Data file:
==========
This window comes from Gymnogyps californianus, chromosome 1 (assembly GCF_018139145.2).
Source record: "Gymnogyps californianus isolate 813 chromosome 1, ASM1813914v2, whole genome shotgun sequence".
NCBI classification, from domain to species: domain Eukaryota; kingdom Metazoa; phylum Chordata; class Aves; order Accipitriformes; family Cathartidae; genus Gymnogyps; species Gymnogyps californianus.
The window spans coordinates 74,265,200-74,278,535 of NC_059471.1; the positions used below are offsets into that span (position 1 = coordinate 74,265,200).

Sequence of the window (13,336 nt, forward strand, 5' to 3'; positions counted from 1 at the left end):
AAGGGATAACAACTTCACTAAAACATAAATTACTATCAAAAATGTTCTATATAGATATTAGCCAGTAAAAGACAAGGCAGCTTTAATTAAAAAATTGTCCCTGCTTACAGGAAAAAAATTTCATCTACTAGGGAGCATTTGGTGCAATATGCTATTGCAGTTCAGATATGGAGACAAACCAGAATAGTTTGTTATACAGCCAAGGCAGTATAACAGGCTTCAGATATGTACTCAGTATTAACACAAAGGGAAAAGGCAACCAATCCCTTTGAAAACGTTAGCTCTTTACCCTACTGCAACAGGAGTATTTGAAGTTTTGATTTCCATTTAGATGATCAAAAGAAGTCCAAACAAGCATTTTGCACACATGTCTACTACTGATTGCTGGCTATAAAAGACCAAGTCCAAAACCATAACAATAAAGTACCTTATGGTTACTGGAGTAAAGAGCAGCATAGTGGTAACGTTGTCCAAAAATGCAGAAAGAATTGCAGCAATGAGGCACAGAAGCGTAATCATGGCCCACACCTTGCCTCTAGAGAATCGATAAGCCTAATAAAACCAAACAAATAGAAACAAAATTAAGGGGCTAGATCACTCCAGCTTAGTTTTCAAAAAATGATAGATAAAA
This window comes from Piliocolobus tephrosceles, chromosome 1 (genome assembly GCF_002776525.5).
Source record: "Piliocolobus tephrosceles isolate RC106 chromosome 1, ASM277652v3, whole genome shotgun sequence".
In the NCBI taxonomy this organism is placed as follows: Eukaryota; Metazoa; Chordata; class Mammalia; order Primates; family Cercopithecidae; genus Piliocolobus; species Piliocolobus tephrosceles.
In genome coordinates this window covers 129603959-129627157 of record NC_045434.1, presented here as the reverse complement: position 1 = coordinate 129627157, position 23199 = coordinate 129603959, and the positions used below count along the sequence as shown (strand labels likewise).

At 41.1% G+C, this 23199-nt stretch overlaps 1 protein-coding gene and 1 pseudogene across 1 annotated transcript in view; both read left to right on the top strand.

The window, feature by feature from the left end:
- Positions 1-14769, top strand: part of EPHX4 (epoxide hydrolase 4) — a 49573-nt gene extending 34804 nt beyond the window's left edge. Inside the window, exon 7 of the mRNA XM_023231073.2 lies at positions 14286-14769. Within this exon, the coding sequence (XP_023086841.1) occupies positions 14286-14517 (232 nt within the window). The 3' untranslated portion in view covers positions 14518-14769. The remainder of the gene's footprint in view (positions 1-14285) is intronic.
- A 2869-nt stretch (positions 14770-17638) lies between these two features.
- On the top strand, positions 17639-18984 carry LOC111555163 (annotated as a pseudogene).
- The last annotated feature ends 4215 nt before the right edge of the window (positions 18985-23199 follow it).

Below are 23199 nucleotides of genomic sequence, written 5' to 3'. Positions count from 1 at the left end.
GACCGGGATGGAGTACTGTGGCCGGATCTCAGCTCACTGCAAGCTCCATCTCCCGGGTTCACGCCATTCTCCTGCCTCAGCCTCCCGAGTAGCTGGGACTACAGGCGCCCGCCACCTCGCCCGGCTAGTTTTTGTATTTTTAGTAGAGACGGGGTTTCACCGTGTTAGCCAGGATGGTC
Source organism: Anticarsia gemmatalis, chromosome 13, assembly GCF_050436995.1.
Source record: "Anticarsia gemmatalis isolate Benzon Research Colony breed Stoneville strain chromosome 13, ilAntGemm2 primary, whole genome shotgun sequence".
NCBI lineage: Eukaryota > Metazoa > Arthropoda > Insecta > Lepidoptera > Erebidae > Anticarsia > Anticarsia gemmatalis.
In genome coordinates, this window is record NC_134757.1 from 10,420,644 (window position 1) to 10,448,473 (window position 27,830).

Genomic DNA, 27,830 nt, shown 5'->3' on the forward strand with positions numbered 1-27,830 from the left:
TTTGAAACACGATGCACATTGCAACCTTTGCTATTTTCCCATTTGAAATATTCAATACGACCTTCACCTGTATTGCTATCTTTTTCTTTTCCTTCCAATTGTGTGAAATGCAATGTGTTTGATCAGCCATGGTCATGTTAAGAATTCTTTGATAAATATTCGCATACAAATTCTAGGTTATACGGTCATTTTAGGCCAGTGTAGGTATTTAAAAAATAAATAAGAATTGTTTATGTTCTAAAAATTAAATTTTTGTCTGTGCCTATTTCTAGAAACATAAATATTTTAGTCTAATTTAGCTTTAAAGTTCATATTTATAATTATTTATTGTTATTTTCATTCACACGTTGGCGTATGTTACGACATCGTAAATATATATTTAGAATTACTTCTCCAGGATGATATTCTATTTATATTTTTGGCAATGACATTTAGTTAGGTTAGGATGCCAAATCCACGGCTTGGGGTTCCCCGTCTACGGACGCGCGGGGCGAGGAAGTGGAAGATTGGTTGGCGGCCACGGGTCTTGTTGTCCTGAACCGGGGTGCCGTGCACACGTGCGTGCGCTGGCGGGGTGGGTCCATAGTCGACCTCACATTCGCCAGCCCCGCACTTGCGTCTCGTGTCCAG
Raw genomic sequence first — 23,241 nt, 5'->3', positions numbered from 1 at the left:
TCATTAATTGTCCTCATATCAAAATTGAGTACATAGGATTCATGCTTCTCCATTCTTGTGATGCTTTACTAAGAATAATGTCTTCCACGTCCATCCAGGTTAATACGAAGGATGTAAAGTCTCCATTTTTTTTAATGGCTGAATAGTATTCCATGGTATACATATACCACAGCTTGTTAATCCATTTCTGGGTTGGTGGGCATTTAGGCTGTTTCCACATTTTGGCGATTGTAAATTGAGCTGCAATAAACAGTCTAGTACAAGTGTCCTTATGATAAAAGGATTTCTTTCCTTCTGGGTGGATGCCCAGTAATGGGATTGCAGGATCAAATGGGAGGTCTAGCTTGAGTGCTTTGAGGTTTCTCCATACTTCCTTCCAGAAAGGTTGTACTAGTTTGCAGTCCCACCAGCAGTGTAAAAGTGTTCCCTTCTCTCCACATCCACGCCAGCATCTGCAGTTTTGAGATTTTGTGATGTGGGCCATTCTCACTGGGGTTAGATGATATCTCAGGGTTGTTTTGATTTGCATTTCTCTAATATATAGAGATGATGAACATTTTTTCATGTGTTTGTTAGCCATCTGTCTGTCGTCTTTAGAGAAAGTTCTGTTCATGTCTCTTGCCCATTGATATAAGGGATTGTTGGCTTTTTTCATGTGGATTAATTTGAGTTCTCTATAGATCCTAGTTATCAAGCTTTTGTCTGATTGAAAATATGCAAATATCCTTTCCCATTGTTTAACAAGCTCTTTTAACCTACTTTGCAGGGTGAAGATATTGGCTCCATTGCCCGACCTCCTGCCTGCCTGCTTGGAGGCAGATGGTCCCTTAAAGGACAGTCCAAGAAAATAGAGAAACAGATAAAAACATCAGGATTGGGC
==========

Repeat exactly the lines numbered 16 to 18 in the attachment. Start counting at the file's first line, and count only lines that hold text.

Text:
- The last annotated feature ends 4215 nt before the right edge of the window (positions 18985-23199 follow it).

Below are 23199 nucleotides of genomic sequence, written 5' to 3'. Positions count from 1 at the left end.
GACCGGGATGGAGTACTGTGGCCGGATCTCAGCTCACTGCAAGCTCCATCTCCCGGGTTCACGCCATTCTCCTGCCTCAGCCTCCCGAGTAGCTGGGACTACAGGCGCCCGCCACCTCGCCCGGCTAGTTTTTGTATTTTTAGTAGAGACGGGGTTTCACCGTGTTAGCCAGGATGGTC